So recently a college student hit me up with a couple questions for an assignment he had in class.  I figured I’d answer them and share it with you.  I probably didn’t answer directly or what he was really expecting as far as the academic response but after coaching for a little while this is my honest answers….

1.      What are the philosophies that drive your program design?

I have had numerous people influence me from my professors, Brian Biagioli and Wes Smith, my mentor, Elliott Hulse, guys I study, Verkhoshansky, Yessis, Wilt, Simmons, Francis etc but as the late musician Charlie Parker said, You’ve got to learn your instrument. Then, you practice, practice, practice. And then, when you finally get up there on the bandstand, forget all that and just wail.

Essentially what I’m saying is I studied my ass of in college and still do but when it comes down to coaching and developing programs I take each athlete where they are at and develop my own philosophy based on my experience over time that yields that greatest results for that particular athlete.  If you try to take another persons program and fit it to your athlete it can be bad news.

2.      How do you handle the regulation or rules and expectations?

Not sure what this question is referring to?  What rules and regulations? As for expectations once you understand the process of performance you develop a quiet confidence in the direction each athlete is going.  This spills over into your relationship with that athlete and earns their trust rather quickly.  Once the trust is earned that athlete can take their concern out of the training session and they become play-doh.  Where then the coach can “form” them how they want to help them increase performance.

3.      What do you feel makes a strength & conditioning coaching staff most successful?

There are many qualities and attributes a staff can have but at the end of the day a successful staff can evaluate an athlete, design a training stimulus, and reach the goal for each one. Period.  Most qualities are irrelevant in a coach if he can’t get a guy to reach his training goals.

4.      What are your goals in the field of strength & conditioning?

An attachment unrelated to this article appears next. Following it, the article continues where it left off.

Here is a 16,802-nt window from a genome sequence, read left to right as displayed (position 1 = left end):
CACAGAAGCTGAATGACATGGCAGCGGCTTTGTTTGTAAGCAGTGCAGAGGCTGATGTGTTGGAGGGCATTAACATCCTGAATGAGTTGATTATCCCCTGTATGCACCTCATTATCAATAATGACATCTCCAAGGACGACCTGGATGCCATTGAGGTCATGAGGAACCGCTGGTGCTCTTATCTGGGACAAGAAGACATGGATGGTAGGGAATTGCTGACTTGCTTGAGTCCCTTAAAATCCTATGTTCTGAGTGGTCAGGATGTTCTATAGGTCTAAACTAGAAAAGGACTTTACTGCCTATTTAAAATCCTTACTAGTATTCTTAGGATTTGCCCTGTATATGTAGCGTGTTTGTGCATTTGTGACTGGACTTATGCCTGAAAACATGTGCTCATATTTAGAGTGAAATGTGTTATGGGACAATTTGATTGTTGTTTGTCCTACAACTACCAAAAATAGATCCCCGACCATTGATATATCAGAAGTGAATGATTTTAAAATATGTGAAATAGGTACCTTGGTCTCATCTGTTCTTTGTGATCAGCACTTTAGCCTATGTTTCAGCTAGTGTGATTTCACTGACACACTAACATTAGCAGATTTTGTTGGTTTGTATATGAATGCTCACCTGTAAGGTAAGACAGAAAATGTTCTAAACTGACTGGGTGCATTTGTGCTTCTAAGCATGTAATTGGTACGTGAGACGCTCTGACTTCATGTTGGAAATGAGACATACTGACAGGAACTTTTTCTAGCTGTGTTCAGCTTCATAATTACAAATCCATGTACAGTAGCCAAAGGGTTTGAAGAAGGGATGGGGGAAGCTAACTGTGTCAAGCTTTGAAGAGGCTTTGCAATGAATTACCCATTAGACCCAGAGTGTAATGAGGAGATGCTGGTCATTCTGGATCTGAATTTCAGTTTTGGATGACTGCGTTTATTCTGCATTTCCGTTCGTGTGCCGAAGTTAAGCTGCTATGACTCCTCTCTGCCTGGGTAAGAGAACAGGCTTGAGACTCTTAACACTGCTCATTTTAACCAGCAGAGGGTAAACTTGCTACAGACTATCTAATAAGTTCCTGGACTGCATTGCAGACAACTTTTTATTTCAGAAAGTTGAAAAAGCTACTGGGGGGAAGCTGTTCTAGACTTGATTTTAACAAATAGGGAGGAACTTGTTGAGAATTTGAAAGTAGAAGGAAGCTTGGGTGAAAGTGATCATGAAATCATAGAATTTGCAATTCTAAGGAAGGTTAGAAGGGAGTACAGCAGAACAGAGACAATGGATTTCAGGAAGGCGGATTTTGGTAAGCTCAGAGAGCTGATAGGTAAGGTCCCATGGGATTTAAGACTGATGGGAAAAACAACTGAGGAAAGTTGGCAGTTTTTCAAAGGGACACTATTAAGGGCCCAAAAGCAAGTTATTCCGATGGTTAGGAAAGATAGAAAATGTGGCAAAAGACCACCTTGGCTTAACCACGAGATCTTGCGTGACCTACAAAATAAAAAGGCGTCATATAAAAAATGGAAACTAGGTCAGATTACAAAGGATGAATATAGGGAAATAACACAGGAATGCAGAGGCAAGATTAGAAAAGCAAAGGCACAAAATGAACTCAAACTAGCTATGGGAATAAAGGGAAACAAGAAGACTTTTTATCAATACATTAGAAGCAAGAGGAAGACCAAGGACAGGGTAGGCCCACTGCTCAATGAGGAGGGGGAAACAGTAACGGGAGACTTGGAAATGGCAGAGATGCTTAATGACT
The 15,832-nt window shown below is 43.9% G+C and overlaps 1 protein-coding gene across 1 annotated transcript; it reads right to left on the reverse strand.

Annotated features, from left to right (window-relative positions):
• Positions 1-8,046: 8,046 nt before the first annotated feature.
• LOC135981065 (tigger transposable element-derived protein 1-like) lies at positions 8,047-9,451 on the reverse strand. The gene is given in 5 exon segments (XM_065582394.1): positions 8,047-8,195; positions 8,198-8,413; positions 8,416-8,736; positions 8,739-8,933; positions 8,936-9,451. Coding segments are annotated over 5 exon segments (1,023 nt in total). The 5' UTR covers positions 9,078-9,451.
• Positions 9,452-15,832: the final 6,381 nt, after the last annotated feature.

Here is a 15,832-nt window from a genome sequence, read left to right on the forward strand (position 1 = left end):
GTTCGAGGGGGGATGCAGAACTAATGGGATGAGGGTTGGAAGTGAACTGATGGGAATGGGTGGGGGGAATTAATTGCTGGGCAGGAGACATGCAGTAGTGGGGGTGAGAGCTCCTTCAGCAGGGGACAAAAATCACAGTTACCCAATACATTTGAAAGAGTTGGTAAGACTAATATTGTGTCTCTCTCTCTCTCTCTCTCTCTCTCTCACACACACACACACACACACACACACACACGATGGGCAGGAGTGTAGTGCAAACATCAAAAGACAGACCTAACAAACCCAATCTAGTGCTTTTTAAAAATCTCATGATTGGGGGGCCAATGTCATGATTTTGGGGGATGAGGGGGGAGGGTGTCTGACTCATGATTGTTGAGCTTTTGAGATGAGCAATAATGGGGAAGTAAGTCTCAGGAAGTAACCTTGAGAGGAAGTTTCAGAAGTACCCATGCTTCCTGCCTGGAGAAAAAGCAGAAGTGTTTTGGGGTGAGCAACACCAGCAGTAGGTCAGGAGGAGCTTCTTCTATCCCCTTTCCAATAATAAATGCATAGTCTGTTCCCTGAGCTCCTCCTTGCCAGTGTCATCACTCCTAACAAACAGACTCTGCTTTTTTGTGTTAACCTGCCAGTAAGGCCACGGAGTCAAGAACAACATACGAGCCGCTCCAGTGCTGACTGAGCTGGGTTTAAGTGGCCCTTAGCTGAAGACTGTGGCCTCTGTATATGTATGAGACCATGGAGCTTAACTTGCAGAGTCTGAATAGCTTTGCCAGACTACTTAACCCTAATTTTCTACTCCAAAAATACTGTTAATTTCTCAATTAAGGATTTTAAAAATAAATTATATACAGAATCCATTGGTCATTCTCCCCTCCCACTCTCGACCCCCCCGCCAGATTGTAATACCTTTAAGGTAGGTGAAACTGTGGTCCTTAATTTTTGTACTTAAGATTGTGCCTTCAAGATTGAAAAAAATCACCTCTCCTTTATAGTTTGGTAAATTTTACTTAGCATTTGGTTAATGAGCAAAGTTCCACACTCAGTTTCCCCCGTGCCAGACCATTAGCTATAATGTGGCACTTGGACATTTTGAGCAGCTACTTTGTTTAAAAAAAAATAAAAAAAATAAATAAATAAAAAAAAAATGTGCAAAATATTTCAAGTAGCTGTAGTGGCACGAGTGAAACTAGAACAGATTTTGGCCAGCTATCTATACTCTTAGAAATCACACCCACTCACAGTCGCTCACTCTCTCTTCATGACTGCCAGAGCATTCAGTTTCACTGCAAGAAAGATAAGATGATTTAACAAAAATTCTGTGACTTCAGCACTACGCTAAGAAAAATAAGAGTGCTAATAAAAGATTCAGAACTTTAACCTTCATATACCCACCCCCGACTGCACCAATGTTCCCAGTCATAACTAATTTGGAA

Honestly, my goal has changed I used to want to work with all the freak athletes but after working with under-dogs who have “no shot” and then seeing them get a collegiate scholarship or pro contract is where my goal lies.  A freak athlete could train at Planet Fitness and be fine but a solid coach can transform a kid with a dream.  Now a freak athlete with a under-dog work ethic, thats when you have greatness.

5.      What is the foundation of being a strength and conditioning coach?

Empathy and Experience.  More than just showing up with knowledge of reps and sets I believe you need to have experienced being down and out or walked through preparation yourself and hold an athletic career.  My football career was never easy, I grew up a stud ball player then I made bad choices and played catch up in college which led to 8 years of experience in fighting for a goal/dream.  So I know what these athletes are going through.  I have the empathy and compassion to influence them at young ages and sometimes I may be the only one to believe in their goals even when family and coaches don’t.  This in turn allows them to trust me and give everything they have every training session.  Sure yelling in their ear and being “down” helps but they will work for you when they know you walked the road too.

An athlete will always get better results training 100% with a subpar program than if they had the best program in the world and giving half ass effort.

Be a coach that can give them a world class program and find a way to pull out that 100% effort day in and day out.


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Chris Barnard
Chris Barnard

Chris Barnard is a strength and conditioning coach at Strength Camp, a hardcore athlete training facility in St. Petersburg, Florida, as well as author of multiple performance programs. He has worked with athletes at all levels and from many different sports to produce the highest level of performance in each. He currently resides in St Petersburg, Florida and continues to pursuit breakthroughs in athletic performance.